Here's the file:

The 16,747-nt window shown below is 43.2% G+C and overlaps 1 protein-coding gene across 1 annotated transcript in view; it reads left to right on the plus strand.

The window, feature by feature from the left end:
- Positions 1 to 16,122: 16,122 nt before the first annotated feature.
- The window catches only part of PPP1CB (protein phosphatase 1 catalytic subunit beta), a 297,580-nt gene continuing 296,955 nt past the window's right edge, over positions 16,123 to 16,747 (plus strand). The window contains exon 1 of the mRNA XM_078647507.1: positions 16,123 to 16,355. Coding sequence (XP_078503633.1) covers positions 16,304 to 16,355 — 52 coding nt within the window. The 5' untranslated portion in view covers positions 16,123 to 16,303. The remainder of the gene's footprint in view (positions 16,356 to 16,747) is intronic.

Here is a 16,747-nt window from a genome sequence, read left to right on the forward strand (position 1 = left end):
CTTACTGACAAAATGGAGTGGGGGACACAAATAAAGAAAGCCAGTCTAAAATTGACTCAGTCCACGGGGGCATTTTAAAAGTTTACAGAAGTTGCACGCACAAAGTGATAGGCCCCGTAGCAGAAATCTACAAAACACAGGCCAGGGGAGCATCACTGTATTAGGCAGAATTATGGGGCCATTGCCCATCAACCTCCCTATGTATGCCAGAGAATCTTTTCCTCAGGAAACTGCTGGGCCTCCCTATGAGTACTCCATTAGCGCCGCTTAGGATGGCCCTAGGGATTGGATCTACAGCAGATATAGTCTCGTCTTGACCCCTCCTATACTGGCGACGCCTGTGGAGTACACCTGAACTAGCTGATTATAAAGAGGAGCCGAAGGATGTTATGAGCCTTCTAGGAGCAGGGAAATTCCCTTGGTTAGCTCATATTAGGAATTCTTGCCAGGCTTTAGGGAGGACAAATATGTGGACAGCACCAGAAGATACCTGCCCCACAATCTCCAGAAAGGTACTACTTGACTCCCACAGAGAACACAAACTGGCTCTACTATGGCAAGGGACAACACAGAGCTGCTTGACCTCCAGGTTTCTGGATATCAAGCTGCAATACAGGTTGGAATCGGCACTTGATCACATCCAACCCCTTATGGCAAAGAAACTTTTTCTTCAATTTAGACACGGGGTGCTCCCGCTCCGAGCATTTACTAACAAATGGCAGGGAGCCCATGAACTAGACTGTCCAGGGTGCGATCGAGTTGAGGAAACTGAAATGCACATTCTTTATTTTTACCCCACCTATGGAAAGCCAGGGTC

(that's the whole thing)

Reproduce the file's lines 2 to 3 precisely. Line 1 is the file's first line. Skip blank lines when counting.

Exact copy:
The window, feature by feature from the left end:
- Positions 1 to 16,122: 16,122 nt before the first annotated feature.